Europe challenges U.S. treasuries with pandemic bond sale
By Jack Ewing
There’s a new gorilla in the bond market.
The European Union issued debt in a big way for the first time this week to finance pandemic relief programs, generating exceptionally strong demand from investors eager for an alternative to the U.S. Treasuries that dominate the government bond market.
The bloc has borrowed from the bond markets before, for example to help Greece recover from a financial crisis, but never on the scale it did Tuesday. The European Commission sold 17 billion euros ($20 billion) in 10-year and 20-year bonds, the first of a series of issues that will raise a total of 900 billion euros during the next five years.
Previously, national governments were responsible for almost all of their own financing. Countries like Germany and the Netherlands opposed issuing common debt because their leaders did not want to be responsible for paying back money spent in countries with low credit ratings, like Italy or Portugal. But the economic devastation caused by the pandemic changed their views.
“The commission will borrow for the first time on financial markets on a large scale,” Johannes Hahn, the European commissioner in charge of budget and administration, told reporters at a news conference in Brussels on Wednesday to announce the results of the sale. “We have done it before, but we are entering a new level.”
Treasuries have long set the standard for low-risk government debt. U.S. government bonds are the most widely held debt in the world, with a market value of $27 trillion. By comparison, the European Union remains a relatively small player.
The demand for the EU bonds, even though they carried interest rates close to zero, comes when the bond market is flooded with Treasuries and investors are anxious for alternatives.
Investors placed orders for 13 times as much debt as the EU issued, the European Commission said. Bond buyers are uneasy about soaring government spending by the U.S. government, a widening trade deficit and falling interest rates, George Saravelos, a bond strategist at Deutsche Bank, said in a research report.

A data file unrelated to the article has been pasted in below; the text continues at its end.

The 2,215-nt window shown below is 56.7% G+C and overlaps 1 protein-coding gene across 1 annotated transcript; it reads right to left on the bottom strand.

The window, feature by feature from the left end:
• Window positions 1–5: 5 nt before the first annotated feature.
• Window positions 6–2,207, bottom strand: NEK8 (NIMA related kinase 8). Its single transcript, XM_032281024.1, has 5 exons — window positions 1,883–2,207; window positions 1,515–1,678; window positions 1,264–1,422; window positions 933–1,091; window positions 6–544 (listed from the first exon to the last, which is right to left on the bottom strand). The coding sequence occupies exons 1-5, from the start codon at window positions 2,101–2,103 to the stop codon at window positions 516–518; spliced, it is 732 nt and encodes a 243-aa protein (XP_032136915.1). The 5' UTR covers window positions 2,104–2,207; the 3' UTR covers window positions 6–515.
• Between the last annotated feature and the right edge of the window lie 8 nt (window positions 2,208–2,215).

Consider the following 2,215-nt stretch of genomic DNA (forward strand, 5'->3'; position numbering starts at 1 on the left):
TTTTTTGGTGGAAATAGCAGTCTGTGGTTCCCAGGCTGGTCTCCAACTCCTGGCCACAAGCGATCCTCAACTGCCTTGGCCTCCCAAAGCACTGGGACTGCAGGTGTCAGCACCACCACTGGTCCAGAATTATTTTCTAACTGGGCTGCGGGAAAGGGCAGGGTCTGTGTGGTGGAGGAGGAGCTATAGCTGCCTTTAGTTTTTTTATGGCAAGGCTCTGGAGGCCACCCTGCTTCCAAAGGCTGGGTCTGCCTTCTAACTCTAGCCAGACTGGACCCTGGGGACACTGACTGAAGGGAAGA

The sale is “a vote of confidence on the euro as a reserve asset, particularly at a time when the dollar’s dominant role is being questioned,” Saravelos said.
Central banks were among the biggest buyers in the bond sale, which was managed by Barclays, BNP Paribas, Deutsche Bank, Nomura and UniCredit. That probably reflects the central banks’ need to stock up on euro assets so they can meet demand on currency markets for the euro, which has gained value against the dollar in recent months.
The money raised from the issue is earmarked for pandemic relief programs such as subsidized furloughs for workers in industries hard hit by the crisis. The need for aid is growing daily as a second wave of infections overtakes much of the continent.
“It’s absolutely high time in view of higher infection rates,” said Hahn, the European commissioner. The funds will “allow us to address the urgent needs of our citizens to help them overcome this crisis,” he said.
But the funds will take a while to reach European citizens because of a political impasse in Brussels.
The European Parliament is demanding that money be withheld from Hungary and Poland because of their increasingly authoritarian governments and violations of EU rules. Angela Merkel, the German chancellor, and other European leaders are against withholding the money.
The bond sale is supposed to be temporary. All of the money must be spent by 2026, according to the agreement among European leaders. Many European countries remain wary of giving the European Commission broad power to raise and spend money, usurping the authority of national governments and effectively shifting wealth from richer countries to poorer ones.
But many political leaders see the bond issue as an important step toward deeper European unity and hope that the European Commission will become a permanent player in bond markets.
“We will see how things evolve,” Hahn said.